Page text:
# Solar panel, accumulator and Arduino

Hi.

I would like to have solar panel, accumulator and Arduino in one circuit. I am having a solar panel of 13,71V/10W and a gel accumulator rated 12V/7.2Ah (this solar panel is dedicated to this accumulator) so there is that. I can easily charge this accumualtor with this solar panel as there is a regulator attached to solar panel (voltage is fixed - it is always 13,71V). Additionally I would have 12V->9V regulator just for an Arduino but that does not matter here.

Here I am wondering, how can I put Arduino in the same circuit. As long as I know, I can not charge and discharge accumulators at the same time. How could I make this work so I could have all of them in one circuit? Would I need a special solar charge controller? Could I overcharge my accumulator without additional circuit between solar panel and accumulator?

You can charge and discharge accumulators simulteneously, there is no problem with that. Every car does it while engine is on: it charges and discharges its battery at the same time.

You can connect some Arduino directly to the battery. Just check the specs. For example, Arduino UNO employs NCP1117 regulator, it can handle input voltages up to 20V.

The NCP1117 specs make it pretty clear that you will only get a fully regulated 5V output with inputs well under 20V with a 5V output. http://www.onsemi.com/pub_link/Collateral/NCP1117-D.PDF

Look at the input conditons for the different characteristics:

5.0 V (Vin = 7.0 V, Iout = 10 mA, TA = 25 °C) (Vin = 6.5 V to 12 V, Iout = 0 mA to 800 mA) (Note 4)

5.0 V (Vin = 6.5 V to 15 V, Iout = 0 mA)

5.0 V (Iout = 0 mA to 800 mA, Vin = 6.5 V)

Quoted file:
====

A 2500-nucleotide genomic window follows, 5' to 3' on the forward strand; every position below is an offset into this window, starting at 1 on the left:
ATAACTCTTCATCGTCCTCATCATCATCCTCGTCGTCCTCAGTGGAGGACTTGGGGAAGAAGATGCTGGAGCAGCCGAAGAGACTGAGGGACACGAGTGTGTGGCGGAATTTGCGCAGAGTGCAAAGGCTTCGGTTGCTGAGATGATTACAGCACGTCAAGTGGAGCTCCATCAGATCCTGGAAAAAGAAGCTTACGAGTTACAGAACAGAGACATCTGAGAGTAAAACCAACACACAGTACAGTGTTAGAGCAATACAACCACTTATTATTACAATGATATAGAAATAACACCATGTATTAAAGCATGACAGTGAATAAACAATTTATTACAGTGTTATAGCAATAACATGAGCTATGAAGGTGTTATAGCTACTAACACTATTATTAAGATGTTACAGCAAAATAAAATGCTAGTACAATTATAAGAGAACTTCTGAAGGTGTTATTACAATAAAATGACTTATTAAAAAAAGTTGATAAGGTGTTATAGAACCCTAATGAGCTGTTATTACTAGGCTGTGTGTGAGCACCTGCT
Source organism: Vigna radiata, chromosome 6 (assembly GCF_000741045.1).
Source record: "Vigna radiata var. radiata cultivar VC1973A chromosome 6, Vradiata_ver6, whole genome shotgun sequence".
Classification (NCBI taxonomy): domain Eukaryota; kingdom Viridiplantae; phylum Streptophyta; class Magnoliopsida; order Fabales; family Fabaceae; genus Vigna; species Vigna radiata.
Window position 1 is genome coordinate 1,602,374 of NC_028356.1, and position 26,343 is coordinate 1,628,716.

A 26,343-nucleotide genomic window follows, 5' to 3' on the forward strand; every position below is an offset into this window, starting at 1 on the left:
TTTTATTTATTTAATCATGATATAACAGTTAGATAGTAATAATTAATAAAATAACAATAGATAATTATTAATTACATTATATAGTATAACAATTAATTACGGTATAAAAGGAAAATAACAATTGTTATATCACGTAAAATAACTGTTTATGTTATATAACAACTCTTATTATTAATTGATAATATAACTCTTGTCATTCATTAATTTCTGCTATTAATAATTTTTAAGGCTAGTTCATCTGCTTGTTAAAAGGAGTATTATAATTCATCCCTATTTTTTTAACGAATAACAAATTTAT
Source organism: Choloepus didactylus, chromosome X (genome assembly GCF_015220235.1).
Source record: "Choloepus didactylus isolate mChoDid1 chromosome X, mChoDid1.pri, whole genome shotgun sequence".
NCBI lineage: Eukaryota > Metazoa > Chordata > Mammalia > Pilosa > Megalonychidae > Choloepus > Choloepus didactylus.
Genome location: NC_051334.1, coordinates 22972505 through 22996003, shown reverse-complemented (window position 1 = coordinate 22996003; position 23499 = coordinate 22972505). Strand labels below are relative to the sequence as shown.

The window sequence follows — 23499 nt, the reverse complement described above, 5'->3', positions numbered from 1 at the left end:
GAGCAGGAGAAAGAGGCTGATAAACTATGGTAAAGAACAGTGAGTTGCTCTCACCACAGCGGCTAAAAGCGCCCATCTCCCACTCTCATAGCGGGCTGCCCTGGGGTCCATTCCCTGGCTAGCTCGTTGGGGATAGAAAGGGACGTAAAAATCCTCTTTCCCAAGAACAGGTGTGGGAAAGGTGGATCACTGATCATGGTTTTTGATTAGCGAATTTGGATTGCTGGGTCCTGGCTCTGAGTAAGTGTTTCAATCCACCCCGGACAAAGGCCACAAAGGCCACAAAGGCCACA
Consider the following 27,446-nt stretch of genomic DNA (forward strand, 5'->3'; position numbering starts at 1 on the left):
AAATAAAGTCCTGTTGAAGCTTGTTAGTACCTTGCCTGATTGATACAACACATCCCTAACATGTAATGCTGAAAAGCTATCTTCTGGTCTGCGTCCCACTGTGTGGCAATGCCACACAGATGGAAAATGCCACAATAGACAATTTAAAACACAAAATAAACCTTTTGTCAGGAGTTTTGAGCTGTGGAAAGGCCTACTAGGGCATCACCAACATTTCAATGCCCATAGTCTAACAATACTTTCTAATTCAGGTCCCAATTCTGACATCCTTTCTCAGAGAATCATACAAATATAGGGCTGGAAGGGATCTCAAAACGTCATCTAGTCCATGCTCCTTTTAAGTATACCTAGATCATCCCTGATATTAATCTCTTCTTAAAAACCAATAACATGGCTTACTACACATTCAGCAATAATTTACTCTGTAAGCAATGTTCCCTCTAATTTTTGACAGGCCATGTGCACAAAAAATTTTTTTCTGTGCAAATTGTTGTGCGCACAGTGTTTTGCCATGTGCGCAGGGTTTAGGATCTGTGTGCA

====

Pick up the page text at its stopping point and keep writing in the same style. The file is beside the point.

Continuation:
Output Current Limit (Vin−Vout = 5.0 V, TA = 25°C, Note 6)

5.0 V (Vin = 15 V)

Above 15V, regulation will be out of spec, and the part will be hotter than heck with any kind of current load.

Above 15V, regulation will be out of spec, and the part will be hotter than heck with any kind of current load.

Temperature rise can be estimated because thermal resistance is known; junction-to-ambient is 160C/W for SOT-223 with minimum size pad. For instance, lets assume that Arduino consumes 30 mA of current. Also lets assume voltage drop across input diode to be 0.6V.

• when input voltage is 9V power dissipation is 102mW, expected junction temperature rise is 16.3C
• when input voltage is 13.7V power dissipation is 243mW, expected junction temperature rise is 38.9C
• when input voltage is 20V power dissipation is 432mW, expected junction temperature rise is 69.1C

For ambient temperature as high as 40C junction temperature at 20V would be 109C, that is still well below the maximum rated 150C. With input voltage of 13.7V Arduino UNO itself should work without problems.

So we're in agreement than that 20V input voltage is not good for Arduino?

CrossRoads: So we're in agreement than that 20V input voltage is not good for Arduino?

Err . . I think we've drifted a bit off topic. If the Arduino is powered directly from the battery, with that charge regulator, it will never get more than 13.7 V so no problem.

Russell

akouz: You can charge and discharge accumulators simulteneously, there is no problem with that. Every car does it while engine is on: it charges and discharges its battery at the same time.

You can connect some Arduino directly to the battery. Just check the specs. For example, Arduino UNO employs NCP1117 regulator, it can handle input voltages up to 20V.

So why are there Solar Panel regulators like those from eBay? I mean it is for to not overcharge your accumulator but then don't I need it aswell?

whoru: So why are there Solar Panel regulators like those from eBay? I mean it is for to not overcharge your accumulator but then don't I need it aswell?

Lead acid and NiCad batteries are typically charged using a constant voltage source. The solar panel regulator presumably limits the voltage presented to the battery terminals to something appropriate for the batteries (13.7 V) independent of the voltage at the output of the solar panel. The current into the battery is limited by the smaller of the current available from your source solar panels or the rate at which the battery accepts charge. The latter will drop to essentially zero as the battery reaches full charge. If the voltage presented to the battery is too high, it will eventually damage the batteries.